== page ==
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Prismatic Reflections on Spanish Golden Age Theater

Essays in Honor of Matthew D. Stroud

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Edited By Gwyn E. Campbell and Amy R. Williamsen

This volume, organized in five major sections, honors the myriad scholarly contributions of Matthew D. Stroud to the field of Early Modern Spanish theater. Building upon Stroud’s seminal studies, each section of essays simultaneously claims and wrestles with aspects of the rich legacy generated by his explorations. The essays included in this volume consider the moral, ethical, and legal backdrop of uxoricide, explorations of the meaningful intersections of psychoanalytic theory and the comedia, and engage the topics of women, gender, and identity. They also bridge the gap between dramatist and actors and between page and stage as they consider everything from the physical demands on Early Modern actresses to the twenty-first-century performance possibilities of comedias. Moreover, these essays incorporate studies that transcend temporal, spatial, political, and cultural limits, continuing to push at the edges of traditional scholarship characteristic of Stroud’s pioneering research. Both scholars and students will find this cohesive, compelling collection of interest across a wide spectrum of disciplines from theater history to performance studies, from philosophy to queer studies.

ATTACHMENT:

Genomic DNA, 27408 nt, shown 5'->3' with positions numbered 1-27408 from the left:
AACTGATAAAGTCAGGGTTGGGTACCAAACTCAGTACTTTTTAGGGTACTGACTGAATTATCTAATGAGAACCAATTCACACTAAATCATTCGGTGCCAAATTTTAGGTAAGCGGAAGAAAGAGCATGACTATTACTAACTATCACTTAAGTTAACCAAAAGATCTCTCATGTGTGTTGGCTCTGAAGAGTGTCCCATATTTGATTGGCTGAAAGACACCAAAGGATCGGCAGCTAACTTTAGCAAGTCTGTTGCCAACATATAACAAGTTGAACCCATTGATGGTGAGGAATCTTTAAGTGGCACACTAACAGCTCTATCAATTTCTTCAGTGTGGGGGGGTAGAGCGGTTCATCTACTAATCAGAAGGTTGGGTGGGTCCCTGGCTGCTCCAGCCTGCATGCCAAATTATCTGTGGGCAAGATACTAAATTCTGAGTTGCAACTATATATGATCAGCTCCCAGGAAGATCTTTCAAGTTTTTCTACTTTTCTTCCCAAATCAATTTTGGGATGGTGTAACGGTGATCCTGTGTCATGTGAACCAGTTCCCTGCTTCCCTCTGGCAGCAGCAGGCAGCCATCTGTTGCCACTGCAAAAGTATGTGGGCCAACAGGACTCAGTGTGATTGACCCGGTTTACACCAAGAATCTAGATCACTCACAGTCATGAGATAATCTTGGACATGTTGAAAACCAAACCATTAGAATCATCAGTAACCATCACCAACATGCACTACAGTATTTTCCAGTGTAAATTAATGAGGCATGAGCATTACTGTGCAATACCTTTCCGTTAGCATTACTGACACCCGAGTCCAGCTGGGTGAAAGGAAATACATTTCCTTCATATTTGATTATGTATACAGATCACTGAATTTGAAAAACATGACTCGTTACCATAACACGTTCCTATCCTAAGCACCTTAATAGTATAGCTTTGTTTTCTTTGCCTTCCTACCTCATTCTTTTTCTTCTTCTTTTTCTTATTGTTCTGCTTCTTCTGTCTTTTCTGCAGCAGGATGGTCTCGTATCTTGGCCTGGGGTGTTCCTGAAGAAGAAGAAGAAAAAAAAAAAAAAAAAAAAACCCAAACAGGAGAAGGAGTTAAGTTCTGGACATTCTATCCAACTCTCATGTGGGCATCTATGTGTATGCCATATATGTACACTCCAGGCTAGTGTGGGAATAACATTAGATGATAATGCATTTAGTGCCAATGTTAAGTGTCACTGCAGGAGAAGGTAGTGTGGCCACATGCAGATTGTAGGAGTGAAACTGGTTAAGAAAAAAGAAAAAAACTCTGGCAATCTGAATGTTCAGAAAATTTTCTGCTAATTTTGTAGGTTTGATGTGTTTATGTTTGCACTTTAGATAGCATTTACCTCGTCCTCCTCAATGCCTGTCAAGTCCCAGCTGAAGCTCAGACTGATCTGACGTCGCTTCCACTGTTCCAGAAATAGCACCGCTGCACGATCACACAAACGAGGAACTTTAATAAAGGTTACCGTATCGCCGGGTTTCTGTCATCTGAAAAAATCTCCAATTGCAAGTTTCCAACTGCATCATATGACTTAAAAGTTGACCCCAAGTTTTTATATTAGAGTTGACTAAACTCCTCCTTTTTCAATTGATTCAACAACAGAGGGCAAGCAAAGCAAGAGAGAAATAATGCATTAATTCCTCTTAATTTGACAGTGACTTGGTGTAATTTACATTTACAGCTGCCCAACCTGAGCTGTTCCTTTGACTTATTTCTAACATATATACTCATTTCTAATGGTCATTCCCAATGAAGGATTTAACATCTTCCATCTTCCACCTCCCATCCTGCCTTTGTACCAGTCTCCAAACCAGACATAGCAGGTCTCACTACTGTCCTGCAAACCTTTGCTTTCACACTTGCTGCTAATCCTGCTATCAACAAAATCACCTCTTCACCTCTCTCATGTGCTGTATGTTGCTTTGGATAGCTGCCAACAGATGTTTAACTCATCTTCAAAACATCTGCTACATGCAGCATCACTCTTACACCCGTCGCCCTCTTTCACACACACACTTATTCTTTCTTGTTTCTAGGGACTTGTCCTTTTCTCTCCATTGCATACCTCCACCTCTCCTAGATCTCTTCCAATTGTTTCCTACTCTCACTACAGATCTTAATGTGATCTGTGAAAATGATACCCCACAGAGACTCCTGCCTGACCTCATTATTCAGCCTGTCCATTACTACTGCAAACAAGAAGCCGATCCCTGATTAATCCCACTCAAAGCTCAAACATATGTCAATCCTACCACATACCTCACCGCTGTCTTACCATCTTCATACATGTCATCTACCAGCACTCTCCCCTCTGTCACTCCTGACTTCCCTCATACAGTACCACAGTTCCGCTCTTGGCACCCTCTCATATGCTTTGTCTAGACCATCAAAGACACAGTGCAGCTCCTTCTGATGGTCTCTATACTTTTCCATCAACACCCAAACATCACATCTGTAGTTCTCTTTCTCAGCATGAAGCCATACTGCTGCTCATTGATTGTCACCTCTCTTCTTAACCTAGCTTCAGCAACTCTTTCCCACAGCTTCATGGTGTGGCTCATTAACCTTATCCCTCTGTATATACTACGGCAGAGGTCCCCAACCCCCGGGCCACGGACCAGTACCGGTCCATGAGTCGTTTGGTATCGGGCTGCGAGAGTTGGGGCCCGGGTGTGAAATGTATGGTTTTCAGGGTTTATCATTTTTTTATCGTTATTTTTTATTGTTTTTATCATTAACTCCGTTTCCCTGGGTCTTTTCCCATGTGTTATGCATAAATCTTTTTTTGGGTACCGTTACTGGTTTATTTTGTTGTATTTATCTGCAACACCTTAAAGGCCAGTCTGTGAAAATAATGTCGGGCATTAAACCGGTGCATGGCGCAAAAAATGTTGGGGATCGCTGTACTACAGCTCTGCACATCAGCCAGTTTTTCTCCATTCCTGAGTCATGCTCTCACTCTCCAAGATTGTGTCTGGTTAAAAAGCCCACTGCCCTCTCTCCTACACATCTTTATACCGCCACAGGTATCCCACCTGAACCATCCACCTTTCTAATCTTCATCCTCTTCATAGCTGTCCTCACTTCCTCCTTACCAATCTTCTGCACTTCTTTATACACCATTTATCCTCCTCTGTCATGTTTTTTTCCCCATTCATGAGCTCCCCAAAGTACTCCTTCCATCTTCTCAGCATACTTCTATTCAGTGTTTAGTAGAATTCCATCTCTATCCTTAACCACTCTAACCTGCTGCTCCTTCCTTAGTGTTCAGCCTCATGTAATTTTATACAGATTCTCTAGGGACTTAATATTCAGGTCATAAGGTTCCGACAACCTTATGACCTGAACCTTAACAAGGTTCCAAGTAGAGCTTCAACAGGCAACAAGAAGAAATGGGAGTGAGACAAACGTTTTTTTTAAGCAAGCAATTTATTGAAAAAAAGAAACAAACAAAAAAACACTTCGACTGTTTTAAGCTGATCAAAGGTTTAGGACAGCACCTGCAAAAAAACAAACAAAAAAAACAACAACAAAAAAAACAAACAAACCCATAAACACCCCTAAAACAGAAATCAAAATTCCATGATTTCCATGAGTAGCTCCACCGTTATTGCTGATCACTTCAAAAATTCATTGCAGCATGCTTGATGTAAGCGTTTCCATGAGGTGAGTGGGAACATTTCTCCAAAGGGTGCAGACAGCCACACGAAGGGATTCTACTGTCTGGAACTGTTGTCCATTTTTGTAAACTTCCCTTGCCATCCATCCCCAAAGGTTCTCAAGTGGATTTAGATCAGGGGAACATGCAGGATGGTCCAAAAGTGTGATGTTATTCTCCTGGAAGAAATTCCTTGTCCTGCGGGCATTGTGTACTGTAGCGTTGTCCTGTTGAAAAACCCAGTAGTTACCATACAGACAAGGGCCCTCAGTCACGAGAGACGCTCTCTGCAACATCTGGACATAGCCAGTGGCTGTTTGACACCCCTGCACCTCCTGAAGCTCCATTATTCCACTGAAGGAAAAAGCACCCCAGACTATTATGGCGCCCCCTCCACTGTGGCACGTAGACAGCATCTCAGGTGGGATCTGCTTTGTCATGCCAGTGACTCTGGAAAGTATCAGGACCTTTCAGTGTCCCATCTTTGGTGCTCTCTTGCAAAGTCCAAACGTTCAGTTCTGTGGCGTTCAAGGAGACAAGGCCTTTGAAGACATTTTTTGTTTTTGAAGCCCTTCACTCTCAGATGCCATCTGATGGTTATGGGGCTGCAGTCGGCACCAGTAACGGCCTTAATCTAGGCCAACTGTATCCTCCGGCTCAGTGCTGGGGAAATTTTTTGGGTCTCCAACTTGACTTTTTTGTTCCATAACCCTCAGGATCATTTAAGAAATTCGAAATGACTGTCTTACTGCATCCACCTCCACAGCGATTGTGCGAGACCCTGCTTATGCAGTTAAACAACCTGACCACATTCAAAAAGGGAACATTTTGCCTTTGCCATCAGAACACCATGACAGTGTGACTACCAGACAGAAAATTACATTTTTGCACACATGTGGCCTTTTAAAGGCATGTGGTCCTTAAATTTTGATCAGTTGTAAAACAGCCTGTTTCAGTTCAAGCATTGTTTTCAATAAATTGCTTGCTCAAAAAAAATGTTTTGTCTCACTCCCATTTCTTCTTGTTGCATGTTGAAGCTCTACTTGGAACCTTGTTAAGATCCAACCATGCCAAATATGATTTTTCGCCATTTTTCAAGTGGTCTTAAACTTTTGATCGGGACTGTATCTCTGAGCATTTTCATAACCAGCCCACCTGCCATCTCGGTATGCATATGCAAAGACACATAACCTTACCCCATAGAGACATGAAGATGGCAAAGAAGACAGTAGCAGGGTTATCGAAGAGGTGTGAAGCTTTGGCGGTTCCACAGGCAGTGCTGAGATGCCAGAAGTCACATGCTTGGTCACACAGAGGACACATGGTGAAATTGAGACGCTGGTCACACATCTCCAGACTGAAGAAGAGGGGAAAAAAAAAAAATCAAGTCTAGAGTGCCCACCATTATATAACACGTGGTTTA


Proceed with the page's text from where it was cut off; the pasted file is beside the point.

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“Más valéis vos, Antona”: Worthy Wives in Lope, Tirso, and Cañizares

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SUSAN PAUN DE GARCÍA Denison University

As scholars engaged in dramaturgical analysis, we face important choices in our attempts to provide ways to connect readers, directors, and audiences with Early Modern plays. How can we uncover ways in which the written text intersects with daily lived experiences? The authors of The Process of Dramaturgy. A Handbook recommend assembling a production history, a resource that allows us “to get a quick sense of what was happening within both global society and popular culture at the time the show opened … so that the director, performers, and designers alike can see what might have had direct influence not only on the play text but also the performance text at any given time” (Irelan, Fletcher, and Dubliner xii). This imperative becomes doubly important when the play in question is itself based on history.

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